Diane Kingstone is a Kindergarten teacher who met Sarah in 1982, where they spent two years at The Institute of Child Studies in Toronto, getting their teaching qualifications.
How did you come to see Sarah’s artwork?
We quickly became friends, and shared a passion for stories and art and children! I can’t honestly remember exactly where or when I saw the two pieces of Sarah’s work that I purchased, but it was a long time ago and I know that the Three Dog Night piece was also something that Sarah and I gave as a wedding present for our dear friend Heather Gilman. I’m guessing that I purchased a print for myself around the same time, and I remember wishing that I was able to buy more of Sarah’s work because I loved so many of her prints. I think I purchased the second art piece some years afterwards, but I’m not sure how many years later. At any rate, for as long as I can remember the two pieces have been in my living room.
Can you describe your favourite part of the piece?
What I especially love about both Four Dog Night, and Midnight Ramble, is the use of colour. I love their dynamic richness, and the way the colours contrast with each other. I also love the texture in both pieces…they almost look like pastel drawings in places. They give me the same kind of feeling I get when I I look at really powerful children’s paintings, Sarah’s work has the same kind of innate sense of colour and line that young children often have. I love the playfulness of both pieces, they make me smile, and I have never, ever tired of either. As I said earlier, my only regret is that, when other prints of Sarah’s were still available, I wasn’t able to purchase more of her work. I remember loving so many of her prints, but these are the two that resonated with me the most and I continue to get great joy from them as their warmth and vibrancy light up the walls of my living room.
Sally Rappeport is one of Sarah Hunter’s earliest patrons having acquired several pieces including [insert piece title]. As an acupuncture and herbalist, Sally currently lives in Brooklyn but the two met during university where she first saw her works hanging in Sarah’s apartment.
“The piece with the dogs is my favorite. It has such energy and passion.” -Sally Rappeport
“I love the quiet dignity that she imbued her with, her face is proud, butch and feminine all at the same time. I just love all of it.” -Parris Sander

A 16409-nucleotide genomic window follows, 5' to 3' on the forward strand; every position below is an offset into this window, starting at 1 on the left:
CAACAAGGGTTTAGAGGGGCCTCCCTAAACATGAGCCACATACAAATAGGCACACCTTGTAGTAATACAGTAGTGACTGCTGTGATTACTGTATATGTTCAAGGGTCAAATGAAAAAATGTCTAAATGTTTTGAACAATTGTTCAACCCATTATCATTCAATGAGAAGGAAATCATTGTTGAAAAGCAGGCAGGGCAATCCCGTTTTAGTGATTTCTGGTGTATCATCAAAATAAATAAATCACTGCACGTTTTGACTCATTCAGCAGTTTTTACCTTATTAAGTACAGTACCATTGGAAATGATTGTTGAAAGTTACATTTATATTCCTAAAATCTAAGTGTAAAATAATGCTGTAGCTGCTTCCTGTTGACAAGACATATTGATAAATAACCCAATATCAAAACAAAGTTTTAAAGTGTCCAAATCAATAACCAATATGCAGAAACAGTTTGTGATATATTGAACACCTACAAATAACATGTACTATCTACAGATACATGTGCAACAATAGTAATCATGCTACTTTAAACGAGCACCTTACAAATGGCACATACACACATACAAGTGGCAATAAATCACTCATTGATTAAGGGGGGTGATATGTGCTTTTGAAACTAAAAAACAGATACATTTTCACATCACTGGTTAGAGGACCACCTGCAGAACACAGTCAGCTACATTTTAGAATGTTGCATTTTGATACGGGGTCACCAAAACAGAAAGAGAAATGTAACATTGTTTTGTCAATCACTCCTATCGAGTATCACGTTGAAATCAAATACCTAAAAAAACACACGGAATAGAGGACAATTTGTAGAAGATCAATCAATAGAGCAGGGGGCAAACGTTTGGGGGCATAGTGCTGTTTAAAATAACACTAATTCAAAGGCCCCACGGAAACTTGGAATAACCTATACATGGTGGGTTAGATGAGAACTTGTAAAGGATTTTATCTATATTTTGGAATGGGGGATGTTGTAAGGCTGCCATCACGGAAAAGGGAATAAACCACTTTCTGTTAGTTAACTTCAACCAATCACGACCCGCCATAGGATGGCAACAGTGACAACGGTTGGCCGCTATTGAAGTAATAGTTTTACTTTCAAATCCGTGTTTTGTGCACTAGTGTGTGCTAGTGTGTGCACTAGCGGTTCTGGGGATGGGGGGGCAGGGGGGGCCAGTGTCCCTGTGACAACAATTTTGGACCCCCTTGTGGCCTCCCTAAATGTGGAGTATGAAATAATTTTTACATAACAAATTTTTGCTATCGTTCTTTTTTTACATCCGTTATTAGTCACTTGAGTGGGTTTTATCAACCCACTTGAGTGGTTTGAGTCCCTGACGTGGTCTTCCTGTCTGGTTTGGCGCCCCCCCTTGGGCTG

Parris Sander is a legal administrator for a large corporation downtown Toronto who saw Sarah Hunter’s portrait of Hannah Gluckstein at a Nuit Rose show. “The moment I walked into the show I saw this portrait and I couldn’t stop looking at it. I kept pointing it out to people, and finally, I knew I had to buy it… I believe it was meant to be.”
After being invited to one of Sarah’s shows, writer, film and television director and producer Brad Wigor’s favourite purchased a portrait of his modern composer, Benjamin Britten. And according to Brad, his favourite part of the painting is “Britten’s sanguine look”. Thank you Brad!
“The portrait represents our shared love of classic films and theatre. It represents queer history in the arts and it impacts on mainstream culture.” -Maria Calandra
A dear friend of Sarah ‘TurtlArt’ Hunter, Maria Calandra met Sarah through their mutual love for film and theatre, which is how she came to purchase Tennessee Williams. One of Maria’s most memorable experiences was their visit to the Shaw Festival where they saw Cat on a Hot Tin Roof. This solidified Williams appreciation as being ‘our thing’. Shortly after that outing, “I saw the Williams portrait at an exhibit and knew it had to be mine!”
Sonja Scharf and Kelly Kyle are the creative directors at Akasha Art Projects. They had known Sarah Hunter through the art community but got to know her when she came to them for framing. But it was her participation in their annual Artival show which ultimately inspired them to purchase Janet Flanner and Lady Una Troubridge from the queer artist portraits series.
“I am by no means an art expert. That being said, I remember when I saw this piece, I was struck by the complex use of black and greys and the subtlety of the face that she painted. Without even really knowing what the piece was about or even called, I felt moved by it and kept looking at it as though I wanted to have it.” says Leslie Robinson about Sappho which he purchased.
Leslie Robinson is a second-year law student, friend of Sarah Hunter and frequent visitor to their art shows and studio. Leslie adds that he was attracted to this particular work because of it’s “strong feminine feel.” To see more of Sarah’s work, click here.